Lean Manufacturing and Six Sigma Definitions

Glossary terms, history, people and definitions about Lean and Six Sigma

Motorola Shift

Motorola determined that processes vary and drift over time based on a long term study of the variation in stacking of discs back in the 1980’s. This variation showed the the process average can shift up to 1.5 standard deviations, and should be factored into the DPMO calculations. However, not all processes will shift this exact amount, but the concept of short term vs long term variation should be understood and accounted for. It is factored into the calculations for Cpk (short term) and Ppk (long term) when performing a capability study.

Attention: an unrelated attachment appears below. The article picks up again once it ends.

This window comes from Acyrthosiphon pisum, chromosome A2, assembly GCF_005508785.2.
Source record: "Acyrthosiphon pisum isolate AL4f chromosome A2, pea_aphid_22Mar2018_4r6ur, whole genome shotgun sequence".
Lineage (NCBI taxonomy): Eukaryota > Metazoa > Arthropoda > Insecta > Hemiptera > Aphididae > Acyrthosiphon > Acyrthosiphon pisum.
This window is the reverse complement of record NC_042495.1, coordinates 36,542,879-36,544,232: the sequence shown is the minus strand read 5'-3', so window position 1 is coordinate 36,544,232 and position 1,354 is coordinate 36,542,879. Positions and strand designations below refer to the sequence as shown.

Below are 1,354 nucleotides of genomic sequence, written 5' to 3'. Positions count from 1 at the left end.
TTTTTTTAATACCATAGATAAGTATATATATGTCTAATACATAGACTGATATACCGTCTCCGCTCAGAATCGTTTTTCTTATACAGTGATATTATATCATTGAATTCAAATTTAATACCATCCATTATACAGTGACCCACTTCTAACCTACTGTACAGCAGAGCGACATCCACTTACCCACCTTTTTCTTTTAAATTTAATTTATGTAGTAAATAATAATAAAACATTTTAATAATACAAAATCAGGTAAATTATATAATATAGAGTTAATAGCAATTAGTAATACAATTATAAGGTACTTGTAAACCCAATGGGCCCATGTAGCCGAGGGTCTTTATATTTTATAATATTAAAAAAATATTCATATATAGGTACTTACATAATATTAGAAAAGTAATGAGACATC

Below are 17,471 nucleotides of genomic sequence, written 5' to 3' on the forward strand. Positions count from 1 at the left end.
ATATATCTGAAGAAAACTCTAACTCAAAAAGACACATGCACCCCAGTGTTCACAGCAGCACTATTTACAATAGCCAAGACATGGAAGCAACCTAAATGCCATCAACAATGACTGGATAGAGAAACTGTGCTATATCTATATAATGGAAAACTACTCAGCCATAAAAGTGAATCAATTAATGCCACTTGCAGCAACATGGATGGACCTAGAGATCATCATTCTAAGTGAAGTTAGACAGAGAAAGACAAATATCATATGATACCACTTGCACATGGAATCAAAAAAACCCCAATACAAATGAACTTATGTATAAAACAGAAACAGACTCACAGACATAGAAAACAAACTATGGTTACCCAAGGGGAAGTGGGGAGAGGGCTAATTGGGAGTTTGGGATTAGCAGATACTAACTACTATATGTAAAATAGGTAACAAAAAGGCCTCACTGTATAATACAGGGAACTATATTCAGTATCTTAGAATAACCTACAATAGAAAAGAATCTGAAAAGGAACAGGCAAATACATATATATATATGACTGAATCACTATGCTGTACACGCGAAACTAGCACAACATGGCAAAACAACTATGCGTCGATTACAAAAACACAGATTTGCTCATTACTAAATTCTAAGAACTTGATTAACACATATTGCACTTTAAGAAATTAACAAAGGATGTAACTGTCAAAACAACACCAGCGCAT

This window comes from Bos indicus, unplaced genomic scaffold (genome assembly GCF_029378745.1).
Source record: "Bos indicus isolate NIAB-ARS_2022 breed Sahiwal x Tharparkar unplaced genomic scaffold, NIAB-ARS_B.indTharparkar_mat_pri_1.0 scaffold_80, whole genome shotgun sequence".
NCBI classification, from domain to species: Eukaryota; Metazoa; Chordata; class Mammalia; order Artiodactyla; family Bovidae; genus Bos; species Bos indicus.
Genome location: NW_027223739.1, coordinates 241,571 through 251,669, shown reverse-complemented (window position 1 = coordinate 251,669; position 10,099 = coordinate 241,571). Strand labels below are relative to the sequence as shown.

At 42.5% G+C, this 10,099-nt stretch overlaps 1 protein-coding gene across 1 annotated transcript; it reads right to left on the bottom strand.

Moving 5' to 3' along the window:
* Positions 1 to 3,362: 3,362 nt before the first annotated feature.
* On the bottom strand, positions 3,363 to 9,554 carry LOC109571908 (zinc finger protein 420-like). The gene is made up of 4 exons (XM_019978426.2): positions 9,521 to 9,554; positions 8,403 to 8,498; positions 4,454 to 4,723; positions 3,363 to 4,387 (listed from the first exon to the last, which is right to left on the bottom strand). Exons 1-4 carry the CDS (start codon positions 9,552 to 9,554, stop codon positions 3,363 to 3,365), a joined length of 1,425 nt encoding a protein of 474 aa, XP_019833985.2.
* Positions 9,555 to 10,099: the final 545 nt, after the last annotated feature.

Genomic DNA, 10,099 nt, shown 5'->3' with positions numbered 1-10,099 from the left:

If you measure the actual performance of a 6 Sigma process, it translates to about 2 defects per billion opportunities (0.002 DPMO). However, the Six Sigma literature says that you will achieve 3.4 DPMO with a 6 sigma process. The difference in these two numbers is based on a 1.5 standard deviation (sigma) shift that is incorporated into the sigma level calculations. In other words, a 6 sigma process should calculate DPMO as a 4.5 sigma process.

This can create confusion in the calculations and interpretation of sigma levels. It is not recommended to focus on the sigma level, but rather improving performance on your primary metric (reducing defects or time delays or customer complaints).

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